Biomarkers have become an integral component of the treatment landscape for an increasing number of oncology indications. Patients’ biomarker status often directs prescription choice in malignant melanoma, colorectal cancer, and ovarian cancer. When incorporated into standard clinical care, biomarker-driven therapies offer specific subpopulations of patients the potential for higher response rates and improved survival, albeit often at a high price. We explore the drivers of and barriers to the use of biomarker-based therapies and the impact of reimbursement policies on the use of these therapies. We also evaluate surveyed medical oncologists’ and surveyed payers’ prescriptions of emerging biomarker-driven therapies to treat these solid-tumor indications.
· What factors largely influence payers’ reimbursement decisions for biomarker-driven therapies in malignant melanoma, colorectal cancer, and ovarian cancer? What restrictions do they impose?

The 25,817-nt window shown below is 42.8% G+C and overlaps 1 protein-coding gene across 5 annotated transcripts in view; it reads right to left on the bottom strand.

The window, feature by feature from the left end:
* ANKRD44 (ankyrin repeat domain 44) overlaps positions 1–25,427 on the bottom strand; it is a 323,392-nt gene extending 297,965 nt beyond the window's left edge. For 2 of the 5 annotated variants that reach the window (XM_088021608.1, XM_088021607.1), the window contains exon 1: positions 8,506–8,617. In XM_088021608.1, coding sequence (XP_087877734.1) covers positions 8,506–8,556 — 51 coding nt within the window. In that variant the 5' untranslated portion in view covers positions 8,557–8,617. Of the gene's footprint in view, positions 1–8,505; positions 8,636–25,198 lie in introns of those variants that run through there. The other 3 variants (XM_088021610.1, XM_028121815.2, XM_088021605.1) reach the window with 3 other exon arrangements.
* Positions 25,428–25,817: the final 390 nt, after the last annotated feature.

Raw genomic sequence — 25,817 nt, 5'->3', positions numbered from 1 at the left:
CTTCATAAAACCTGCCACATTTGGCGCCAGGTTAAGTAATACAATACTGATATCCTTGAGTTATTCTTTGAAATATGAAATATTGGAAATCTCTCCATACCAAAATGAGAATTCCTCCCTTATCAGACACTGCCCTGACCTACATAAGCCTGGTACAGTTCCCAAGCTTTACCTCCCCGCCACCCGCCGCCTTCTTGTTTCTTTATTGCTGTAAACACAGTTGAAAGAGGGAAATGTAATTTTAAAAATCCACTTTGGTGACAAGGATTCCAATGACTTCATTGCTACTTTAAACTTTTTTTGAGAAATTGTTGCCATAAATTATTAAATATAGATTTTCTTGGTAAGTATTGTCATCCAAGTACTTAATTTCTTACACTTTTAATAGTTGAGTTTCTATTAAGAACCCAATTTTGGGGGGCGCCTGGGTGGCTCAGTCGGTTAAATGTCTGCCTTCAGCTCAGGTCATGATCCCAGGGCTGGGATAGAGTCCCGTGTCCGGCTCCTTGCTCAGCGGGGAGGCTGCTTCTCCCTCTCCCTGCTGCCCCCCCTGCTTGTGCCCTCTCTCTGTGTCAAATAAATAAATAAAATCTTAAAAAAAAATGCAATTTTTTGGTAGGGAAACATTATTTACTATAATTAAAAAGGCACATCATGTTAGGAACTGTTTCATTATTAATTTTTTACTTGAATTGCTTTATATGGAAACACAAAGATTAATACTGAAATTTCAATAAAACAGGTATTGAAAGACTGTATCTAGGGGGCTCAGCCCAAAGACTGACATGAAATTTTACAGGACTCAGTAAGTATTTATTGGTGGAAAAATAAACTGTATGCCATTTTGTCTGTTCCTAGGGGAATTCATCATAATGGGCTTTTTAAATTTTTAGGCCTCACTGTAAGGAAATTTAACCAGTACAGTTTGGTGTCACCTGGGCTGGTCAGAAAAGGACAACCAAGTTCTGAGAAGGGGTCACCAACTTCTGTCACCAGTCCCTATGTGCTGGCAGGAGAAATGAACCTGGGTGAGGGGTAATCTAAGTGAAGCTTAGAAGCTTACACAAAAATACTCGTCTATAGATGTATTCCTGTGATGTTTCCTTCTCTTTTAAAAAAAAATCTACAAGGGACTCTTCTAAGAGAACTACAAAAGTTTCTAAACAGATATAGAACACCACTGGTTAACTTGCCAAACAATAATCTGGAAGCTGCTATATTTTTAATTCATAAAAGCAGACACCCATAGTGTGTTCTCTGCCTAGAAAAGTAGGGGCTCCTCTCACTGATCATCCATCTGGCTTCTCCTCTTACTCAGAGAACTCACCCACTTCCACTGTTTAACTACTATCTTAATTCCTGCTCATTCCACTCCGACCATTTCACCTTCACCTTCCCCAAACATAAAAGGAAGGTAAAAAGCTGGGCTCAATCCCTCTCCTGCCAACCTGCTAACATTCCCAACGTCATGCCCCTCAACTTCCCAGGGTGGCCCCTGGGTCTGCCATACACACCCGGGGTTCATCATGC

· Do access and reimbursement challenges differ by indication, and how well established are biomarkers in each indication?
· What impact do reimbursement and access have on oncologists’ decisions to prescribe biomarker-driven therapies?
· What are payer opinions of emerging agents, and how will oncologists’ prescribing patterns change with the launch of new therapies?
GEOGRAPHY: United States.
PRIMARY RESEARCH: Survey of 101 U.S. medical oncologists and 31 U.S. managed care organization (MCO) pharmacy directors and medical directors (PDs/MDs).
KEY DRUGS COVERED: Avastin, Erbitux, Vectibix, Opdivo, Keytruda, Yervoy, Zelboraf, Tafinlar, Mekinist, Cotellic, Braftovi, Mektovi, Lynparza, Zejula, Rubraca